Raptor Lab is making a lot of noise in the sphere of virtual reality. At the head of this Lyon-based start-up is Samuel Auzols (IDEA, design innovation 2017); he and his two associates develop a technology to enable users to move in a virtual world while remaining motionless. Let’s find out more…
How did Raptor Lab come to be?
I have known Kevin, co-founder of Raptor Lab, for 8 years. We had already worked on projects together and in particular a system similar to the Kinect developed by Microsoft. The idea is that the gamepad is the player. Virtual reality (VR) arrived while we were studying, and we realised that our previous work corresponded to some existing VR research and that, in fact, we had a bit of a head start. While at emlyon business school, we released Art of Fight, a military combat simulation. We soon had 5000 users. Eventually, we stopped studying to develop Raptor Lab.
How did the management school react?
They immediately supported us. They took the project very seriously and I felt a real change: from student status we became representatives of the school and its know-how.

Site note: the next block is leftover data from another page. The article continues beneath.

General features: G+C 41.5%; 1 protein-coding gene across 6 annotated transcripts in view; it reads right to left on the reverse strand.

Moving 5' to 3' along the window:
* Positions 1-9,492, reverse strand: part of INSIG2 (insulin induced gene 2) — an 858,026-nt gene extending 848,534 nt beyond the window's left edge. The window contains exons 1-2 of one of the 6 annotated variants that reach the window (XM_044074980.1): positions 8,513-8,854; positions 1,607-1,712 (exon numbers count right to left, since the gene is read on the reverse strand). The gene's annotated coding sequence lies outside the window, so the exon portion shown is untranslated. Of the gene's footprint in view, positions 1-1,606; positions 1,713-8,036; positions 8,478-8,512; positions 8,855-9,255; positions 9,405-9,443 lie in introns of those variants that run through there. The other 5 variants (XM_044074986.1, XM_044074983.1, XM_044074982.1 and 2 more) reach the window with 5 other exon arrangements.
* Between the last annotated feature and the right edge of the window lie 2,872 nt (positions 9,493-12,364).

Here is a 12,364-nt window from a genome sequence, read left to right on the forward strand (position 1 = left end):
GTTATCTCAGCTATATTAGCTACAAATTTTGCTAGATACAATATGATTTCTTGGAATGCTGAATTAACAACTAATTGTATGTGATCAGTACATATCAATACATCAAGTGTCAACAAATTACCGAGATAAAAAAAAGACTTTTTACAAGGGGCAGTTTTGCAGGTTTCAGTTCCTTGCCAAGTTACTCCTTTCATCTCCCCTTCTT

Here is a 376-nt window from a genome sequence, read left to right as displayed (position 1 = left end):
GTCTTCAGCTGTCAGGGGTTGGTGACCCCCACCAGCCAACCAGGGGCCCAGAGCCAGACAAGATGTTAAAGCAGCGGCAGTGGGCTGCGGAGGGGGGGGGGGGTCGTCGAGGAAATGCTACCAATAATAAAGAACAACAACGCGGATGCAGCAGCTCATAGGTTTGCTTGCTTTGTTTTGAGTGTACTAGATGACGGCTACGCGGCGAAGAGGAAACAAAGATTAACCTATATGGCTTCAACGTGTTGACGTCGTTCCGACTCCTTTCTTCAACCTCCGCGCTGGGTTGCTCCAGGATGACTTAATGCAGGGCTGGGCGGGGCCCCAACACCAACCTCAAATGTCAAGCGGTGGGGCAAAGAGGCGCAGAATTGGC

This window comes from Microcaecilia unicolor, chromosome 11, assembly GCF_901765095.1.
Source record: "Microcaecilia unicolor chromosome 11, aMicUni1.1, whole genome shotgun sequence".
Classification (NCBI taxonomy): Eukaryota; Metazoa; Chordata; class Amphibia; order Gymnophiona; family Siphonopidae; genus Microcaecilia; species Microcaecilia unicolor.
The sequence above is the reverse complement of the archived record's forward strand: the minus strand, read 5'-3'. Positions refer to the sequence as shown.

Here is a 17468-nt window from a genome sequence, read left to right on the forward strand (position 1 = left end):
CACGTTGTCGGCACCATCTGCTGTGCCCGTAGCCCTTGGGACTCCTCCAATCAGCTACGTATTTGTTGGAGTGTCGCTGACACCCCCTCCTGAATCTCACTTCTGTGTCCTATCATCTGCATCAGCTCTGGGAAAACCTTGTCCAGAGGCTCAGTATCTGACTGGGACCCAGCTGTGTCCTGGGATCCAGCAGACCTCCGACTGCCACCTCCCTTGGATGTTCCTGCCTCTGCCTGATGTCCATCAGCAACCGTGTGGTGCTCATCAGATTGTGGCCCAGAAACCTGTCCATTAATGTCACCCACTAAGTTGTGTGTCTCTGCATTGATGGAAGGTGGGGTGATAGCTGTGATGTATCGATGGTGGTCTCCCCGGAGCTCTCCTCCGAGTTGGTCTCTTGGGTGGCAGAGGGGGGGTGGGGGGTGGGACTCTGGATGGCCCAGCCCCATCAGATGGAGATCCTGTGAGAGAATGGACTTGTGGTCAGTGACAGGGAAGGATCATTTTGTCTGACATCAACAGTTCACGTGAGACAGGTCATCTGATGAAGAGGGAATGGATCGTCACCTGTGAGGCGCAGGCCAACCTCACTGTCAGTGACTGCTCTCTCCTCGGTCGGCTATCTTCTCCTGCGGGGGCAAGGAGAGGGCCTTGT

What is so special about Raport Lab?
One of the problems with VR is the nausea it can cause (cynetosis). We solved this problem by offering users to enact gestures to "trick" the brain. The mode of travel designed by Raptor Lab is also innovative: the players move while remaining motionless, thanks to wireless gamepads used as ski poles. They move using their arm strength.
What does the VR market represent?
This is clearly a niche market, still reserved for a few gamers. But there are also people looking for new and innovative products that lend themselves to VR. By developing VR games today, we are preparing for the future of virtual reality. There is still much to invent and many problems to solve before this technology is found in every living room. But the current technology is laying the foundations of VR.
What do you remember from emlyon business school?
emlyon business school encourages its students to take charge, to create, to be actors, and to be passion about entrepreneurship. It is a very stimulating environment.
You yourself organised the first edition of Hack Business School…
Yes in the I.D.E.A. Program. I worked a lot for the smartUP association. My parents are both teachers, so I probably I inherited I love of passing on knowledge from them.